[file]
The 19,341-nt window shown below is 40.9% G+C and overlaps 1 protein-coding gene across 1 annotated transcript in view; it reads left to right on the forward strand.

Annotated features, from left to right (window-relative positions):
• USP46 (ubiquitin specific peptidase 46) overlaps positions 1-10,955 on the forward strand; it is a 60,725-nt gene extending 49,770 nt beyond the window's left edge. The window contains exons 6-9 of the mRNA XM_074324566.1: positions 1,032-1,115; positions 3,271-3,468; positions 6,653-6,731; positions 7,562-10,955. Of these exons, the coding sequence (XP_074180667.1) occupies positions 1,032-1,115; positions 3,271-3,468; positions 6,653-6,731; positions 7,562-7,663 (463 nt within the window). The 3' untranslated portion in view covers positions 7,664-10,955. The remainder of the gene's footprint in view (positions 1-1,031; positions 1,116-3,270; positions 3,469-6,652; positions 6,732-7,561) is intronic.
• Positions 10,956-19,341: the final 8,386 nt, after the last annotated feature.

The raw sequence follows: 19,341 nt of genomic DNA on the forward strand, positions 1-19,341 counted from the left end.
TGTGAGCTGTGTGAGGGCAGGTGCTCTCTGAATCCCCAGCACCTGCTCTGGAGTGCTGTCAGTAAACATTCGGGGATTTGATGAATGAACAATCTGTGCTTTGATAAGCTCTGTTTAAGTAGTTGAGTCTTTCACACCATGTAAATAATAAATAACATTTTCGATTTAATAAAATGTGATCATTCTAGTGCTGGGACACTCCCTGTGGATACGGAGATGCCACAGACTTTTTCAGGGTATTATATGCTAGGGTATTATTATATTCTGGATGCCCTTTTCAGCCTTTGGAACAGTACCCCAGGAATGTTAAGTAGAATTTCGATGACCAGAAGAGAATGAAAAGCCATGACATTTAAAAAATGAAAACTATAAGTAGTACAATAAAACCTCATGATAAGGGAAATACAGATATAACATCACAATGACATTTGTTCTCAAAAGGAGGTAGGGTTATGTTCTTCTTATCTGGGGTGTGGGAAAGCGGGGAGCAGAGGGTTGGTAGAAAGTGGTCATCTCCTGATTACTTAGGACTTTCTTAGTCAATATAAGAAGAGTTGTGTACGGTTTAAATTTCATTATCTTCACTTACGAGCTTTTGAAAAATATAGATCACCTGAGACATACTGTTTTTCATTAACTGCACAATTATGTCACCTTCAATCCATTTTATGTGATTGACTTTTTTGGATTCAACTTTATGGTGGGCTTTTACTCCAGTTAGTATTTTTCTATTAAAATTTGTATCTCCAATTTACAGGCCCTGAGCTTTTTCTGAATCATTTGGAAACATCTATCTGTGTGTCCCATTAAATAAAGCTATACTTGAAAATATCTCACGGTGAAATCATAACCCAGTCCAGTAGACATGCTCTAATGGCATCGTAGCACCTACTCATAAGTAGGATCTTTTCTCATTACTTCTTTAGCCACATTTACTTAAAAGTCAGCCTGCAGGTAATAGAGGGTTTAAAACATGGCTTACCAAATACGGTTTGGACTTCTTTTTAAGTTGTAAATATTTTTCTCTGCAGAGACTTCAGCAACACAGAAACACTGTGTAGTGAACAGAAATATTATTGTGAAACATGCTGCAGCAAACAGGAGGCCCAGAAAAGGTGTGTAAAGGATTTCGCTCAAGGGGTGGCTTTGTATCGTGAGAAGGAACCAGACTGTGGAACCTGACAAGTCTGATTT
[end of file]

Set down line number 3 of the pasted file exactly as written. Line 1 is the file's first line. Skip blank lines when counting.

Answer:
• USP46 (ubiquitin specific peptidase 46) overlaps positions 1-10,955 on the forward strand; it is a 60,725-nt gene extending 49,770 nt beyond the window's left edge. The window contains exons 6-9 of the mRNA XM_074324566.1: positions 1,032-1,115; positions 3,271-3,468; positions 6,653-6,731; positions 7,562-10,955. Of these exons, the coding sequence (XP_074180667.1) occupies positions 1,032-1,115; positions 3,271-3,468; positions 6,653-6,731; positions 7,562-7,663 (463 nt within the window). The 3' untranslated portion in view covers positions 7,664-10,955. The remainder of the gene's footprint in view (positions 1-1,031; positions 1,116-3,270; positions 3,469-6,652; positions 6,732-7,561) is intronic.